Brock Samson: Not until I had to...[shudders] shave him.
Steve Summers: What are you, shy?...
Reply
Brock Samson: You didn't tell me Sasquatch was a... a dude.
Steve Summers: What, you couldn't tell?
Brock Samson: Not until I had to...[shudders] shave him.
Steve Summers: What are you, shy?...
Reply
post #16 of 38
Quote:
Originally posted by johnsonwax
or just slashing margins to make your prices more appealing to consumers.

Would it work? I haven't kept track, but last I looked, it seemed that the only two major computer makers making decent profits were Dell and Apple, the rest were in trouble. To make it worth cutting margins, they'd have to have resonable expectation that they can make more back in volume, i.e., to make it worth cutting the margins in half, sales would need to more than double, and I don't think that would happen. If the margin on a computer was 10%, I don't see how dropping a $1000 computer to $950 would double sales.

I do agree that the current Apple line-up really isn't that compelling, and they are taking steps to fix that by getting more suitable chip line, particularly to get away from the shackles of G4 laptops.
post #17 of 38
Quote:
Originally posted by webmail
I don't mean to be a jerk? But why IN THE HELL would you buy Apple stock? Anybody who spent 2 minutes learning how to invest would know better. Since my brain wants to explode I'll just tell you the stupid version "Buy low, sell high"
not "buy high, and hope for higher" That's what suckers do.

Buy low sell high works great for cyclical stocks, but that's not Apple. This is a momentum stock right now. So long as revenues and earnings keep climbing, that P/E will cycle down instead of the share price and *that* becomes a more useful trigger. They have a trailing P/E of 43 and forward P/E of 30, which looks like it'll fall to 28 even without a share price fall. If we fall to $46 as the after-hours suggests, that drops to 25-26 which is pretty good for a growth tech stock.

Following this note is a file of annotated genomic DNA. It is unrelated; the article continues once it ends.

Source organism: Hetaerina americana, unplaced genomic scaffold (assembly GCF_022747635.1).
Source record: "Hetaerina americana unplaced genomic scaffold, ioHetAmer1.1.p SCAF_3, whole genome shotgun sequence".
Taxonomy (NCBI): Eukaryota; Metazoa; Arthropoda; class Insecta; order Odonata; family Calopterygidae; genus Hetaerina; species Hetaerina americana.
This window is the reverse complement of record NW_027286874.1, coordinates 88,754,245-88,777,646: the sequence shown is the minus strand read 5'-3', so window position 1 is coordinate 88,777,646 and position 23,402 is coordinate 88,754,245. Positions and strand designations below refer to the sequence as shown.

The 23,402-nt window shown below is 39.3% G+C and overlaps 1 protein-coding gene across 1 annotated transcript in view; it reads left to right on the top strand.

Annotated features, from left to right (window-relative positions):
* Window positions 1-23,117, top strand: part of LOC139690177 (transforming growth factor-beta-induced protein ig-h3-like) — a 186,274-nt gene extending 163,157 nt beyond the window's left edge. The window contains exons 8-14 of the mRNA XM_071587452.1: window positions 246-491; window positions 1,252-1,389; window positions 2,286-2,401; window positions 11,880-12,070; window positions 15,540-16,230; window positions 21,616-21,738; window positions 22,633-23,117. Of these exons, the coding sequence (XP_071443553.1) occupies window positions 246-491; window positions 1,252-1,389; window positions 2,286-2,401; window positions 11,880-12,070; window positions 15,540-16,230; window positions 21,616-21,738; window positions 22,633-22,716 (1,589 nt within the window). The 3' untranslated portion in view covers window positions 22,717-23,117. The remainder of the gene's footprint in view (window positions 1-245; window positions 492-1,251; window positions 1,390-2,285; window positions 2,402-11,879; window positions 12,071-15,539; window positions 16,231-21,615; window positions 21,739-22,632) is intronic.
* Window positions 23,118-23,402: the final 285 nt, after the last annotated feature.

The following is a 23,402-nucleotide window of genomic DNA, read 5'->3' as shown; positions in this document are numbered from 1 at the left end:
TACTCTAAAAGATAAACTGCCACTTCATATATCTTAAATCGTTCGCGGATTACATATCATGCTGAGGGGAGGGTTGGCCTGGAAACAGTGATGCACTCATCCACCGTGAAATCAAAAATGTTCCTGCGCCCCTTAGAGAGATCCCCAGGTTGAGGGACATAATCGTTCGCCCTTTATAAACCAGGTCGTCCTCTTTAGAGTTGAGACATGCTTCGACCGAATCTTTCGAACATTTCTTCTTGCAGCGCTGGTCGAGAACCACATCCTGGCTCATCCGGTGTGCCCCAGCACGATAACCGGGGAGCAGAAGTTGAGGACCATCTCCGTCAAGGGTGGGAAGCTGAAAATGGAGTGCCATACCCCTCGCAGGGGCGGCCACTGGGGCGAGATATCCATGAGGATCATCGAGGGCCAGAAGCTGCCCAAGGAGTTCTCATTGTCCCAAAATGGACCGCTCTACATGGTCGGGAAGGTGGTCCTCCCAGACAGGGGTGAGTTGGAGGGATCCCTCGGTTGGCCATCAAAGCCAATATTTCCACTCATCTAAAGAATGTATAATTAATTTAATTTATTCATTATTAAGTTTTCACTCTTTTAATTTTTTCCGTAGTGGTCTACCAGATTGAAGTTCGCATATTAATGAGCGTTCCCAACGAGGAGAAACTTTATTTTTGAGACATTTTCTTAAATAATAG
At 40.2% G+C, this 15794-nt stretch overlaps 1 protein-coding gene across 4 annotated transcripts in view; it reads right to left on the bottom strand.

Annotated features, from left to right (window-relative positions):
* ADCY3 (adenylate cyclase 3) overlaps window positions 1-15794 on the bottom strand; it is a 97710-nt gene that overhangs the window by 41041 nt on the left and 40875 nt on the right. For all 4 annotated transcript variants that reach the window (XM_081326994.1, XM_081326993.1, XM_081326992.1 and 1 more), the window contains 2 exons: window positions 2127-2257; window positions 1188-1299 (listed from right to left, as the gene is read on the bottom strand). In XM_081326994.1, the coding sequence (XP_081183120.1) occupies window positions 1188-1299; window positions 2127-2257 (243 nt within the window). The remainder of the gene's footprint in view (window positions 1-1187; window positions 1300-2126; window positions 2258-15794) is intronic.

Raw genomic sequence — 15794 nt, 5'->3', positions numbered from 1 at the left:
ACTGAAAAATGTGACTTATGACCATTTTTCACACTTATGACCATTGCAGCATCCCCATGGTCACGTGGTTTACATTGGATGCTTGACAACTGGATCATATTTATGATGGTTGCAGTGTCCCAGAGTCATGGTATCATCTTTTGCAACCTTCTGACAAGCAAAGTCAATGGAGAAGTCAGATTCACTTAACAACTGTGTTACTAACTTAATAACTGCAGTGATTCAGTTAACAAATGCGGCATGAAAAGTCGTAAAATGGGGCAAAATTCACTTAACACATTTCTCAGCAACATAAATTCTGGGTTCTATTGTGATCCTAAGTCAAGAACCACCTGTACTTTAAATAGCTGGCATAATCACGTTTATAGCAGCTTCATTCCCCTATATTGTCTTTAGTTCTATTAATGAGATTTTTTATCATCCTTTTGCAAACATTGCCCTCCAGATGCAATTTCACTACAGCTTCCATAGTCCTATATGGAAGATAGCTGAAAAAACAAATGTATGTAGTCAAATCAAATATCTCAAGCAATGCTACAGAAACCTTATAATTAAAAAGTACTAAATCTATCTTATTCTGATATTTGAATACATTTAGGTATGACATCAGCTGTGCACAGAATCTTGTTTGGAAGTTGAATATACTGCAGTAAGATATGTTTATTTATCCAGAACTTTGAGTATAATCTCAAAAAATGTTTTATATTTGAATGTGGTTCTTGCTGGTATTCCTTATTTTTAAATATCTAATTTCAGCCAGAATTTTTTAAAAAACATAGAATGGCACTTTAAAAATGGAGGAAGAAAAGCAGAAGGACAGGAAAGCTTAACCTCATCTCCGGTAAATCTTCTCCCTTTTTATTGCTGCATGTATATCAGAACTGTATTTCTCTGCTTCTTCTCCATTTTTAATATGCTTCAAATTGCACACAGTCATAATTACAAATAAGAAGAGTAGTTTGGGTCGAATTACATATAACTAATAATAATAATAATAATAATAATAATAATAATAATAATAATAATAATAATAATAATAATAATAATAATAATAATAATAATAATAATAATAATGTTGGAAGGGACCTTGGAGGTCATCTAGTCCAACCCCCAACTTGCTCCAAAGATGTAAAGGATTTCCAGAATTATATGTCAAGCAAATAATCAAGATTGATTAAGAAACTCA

For a stock that has tripled in the last year, there is no 'low'. You might have a bit of a retracing, but you need to look at other thing to determine if the stock is cheap or not.
The plural of 'anecdote' is not 'data'.
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post #18 of 38
Quote:
Originally posted by JeffDM
Would it work? I haven't kept track, but last I looked, it seemed that the only two major computer makers making decent profits were Dell and Apple, the rest were in trouble. To make it worth cutting margins, they'd have to have resonable expectation that they can make more back in volume, i.e., to make it worth cutting the margins in half, sales would need to more than double, and I don't think that would happen. If the margin on a computer was 10%, I don't see how dropping a $1000 computer to $950 would double sales.

I do agree that the current Apple line-up really isn't that compelling, and they are taking steps to fix that by getting more suitable chip line, particularly to get away from the shackles of G4 laptops.